Workplace training and safety blog
Posted in Defensive Driving

Toyotas in the NT

I first started working in remote Aboriginal Communities about 20 years ago in Alice Springs, this involved driving to Communities that were all within 200km to 300km from Alice Springs.  Everyone drove Toyotas and there were many Troop carriers these were very common back then.  The dirt roads were dangerous when it rained in the Desert.  I was in Alice during the big wets of 1999-2001 these year were the wettest on record so it was common for the roads to be flooded in many places and very slippery in others.  The troop carriers were pretty top heavy so they rolled over and this happened to a few people I knew luckily it never happened to me.

Back in the 1990s there was no training in 4X4 driving, I was given the keys on Monday arvo and told to drive to Maryvale Community so the next day I headed off at about 6am in the dark and drive down the Old South road.  The car lights were pretty poor we saw lots of Kangaroos and cows so you had to keep a good look out to avoid hitting them.  I had no idea what Low Range was and I had never seen Hubs that had to be locked in I was completely unskilled but the employer still sent me out bush, it was a different time.

When I was working in the Titjikala Community we were able to drive around looking for bush tucker so I had to learn how to drive a 4WD vehicle, I experimented with low range & high range, I went up sand hills in different gears and revved the car at different speeds, and I learnt everything about the Toyota Hilux.  I still have allot of respect for an old style Toyota, I think they are far more reliable than the new Prado’s.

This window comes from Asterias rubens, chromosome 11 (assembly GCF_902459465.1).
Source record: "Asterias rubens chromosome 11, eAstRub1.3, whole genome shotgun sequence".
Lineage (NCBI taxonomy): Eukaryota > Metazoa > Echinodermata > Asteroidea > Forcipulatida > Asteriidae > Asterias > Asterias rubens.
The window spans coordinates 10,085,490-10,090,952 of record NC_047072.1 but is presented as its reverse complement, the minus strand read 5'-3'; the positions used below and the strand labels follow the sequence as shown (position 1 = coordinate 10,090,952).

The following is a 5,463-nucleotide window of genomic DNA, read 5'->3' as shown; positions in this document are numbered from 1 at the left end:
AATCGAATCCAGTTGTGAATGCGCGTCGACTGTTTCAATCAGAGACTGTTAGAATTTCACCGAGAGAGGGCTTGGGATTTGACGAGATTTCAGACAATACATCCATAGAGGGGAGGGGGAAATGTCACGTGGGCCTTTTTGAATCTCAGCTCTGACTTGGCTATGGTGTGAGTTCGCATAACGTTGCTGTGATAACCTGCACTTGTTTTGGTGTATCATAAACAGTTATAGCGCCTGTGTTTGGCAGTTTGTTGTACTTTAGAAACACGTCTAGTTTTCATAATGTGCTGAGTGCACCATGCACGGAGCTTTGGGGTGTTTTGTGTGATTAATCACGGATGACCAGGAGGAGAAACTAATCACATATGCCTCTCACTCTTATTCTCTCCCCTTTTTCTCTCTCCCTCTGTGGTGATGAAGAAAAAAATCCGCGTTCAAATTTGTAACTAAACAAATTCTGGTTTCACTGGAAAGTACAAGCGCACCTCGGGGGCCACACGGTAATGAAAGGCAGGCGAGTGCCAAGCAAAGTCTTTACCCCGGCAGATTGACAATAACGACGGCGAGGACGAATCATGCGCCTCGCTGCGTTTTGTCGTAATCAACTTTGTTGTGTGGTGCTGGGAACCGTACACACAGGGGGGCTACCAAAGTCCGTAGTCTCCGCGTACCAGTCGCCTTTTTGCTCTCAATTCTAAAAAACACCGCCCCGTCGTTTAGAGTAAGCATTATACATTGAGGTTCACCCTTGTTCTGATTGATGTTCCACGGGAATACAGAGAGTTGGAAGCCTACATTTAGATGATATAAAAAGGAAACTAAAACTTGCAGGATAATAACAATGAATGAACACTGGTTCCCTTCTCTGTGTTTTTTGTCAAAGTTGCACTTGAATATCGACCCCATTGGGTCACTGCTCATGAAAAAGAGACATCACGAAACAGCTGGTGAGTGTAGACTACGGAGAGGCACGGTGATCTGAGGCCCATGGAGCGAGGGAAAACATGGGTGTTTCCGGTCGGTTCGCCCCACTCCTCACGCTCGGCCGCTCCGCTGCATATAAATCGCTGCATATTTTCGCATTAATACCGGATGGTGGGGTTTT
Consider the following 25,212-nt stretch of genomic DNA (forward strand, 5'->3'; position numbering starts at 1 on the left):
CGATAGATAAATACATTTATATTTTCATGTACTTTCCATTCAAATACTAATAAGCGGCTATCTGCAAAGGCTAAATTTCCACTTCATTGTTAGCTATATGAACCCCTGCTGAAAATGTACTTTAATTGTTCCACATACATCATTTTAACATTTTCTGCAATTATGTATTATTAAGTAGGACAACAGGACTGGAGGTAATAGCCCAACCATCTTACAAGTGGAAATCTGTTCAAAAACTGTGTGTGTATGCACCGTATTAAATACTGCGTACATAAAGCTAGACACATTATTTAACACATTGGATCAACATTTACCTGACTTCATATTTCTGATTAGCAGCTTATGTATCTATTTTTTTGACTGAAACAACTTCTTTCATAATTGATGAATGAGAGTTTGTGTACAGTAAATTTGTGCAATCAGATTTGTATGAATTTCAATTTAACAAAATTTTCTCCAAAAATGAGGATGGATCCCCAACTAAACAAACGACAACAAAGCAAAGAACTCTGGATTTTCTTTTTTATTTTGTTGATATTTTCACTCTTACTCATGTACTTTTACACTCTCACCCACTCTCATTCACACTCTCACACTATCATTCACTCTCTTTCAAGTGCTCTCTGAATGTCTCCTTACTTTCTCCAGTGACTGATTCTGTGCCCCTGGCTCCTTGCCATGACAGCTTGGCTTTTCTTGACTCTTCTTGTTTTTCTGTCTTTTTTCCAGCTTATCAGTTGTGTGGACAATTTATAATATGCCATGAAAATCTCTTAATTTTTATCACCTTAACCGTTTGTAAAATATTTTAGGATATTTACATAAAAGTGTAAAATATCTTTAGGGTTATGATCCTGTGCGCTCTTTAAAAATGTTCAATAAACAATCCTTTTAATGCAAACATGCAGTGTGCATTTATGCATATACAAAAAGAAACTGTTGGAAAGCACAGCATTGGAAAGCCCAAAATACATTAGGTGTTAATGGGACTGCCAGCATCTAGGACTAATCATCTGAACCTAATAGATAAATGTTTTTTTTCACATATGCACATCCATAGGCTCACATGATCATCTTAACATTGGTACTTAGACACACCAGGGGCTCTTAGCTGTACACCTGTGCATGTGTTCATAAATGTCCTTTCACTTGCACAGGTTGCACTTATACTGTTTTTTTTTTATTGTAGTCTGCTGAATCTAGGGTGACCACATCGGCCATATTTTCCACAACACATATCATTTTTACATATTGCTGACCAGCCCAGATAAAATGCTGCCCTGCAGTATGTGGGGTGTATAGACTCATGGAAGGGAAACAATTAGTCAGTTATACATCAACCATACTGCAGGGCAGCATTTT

Once I got really bogged on the Napperby road and dug 2 big holes, one for each spare wheel to be placed under the rear tyres and then I dug another big hole in the front tyre for the swag, after 4 hours of digging, I sat in the car and put it in Low range and drove out “what a relief” to get out of the bog.

I look back now and realise the value of a 4X4 driving course, the training would have helped me in many situations.  A good trainer understands what students need to learn and has “been there done that”.  James Gorrie trains people in 4WD courses and has worked in remote areas for 20 years. 4X4 training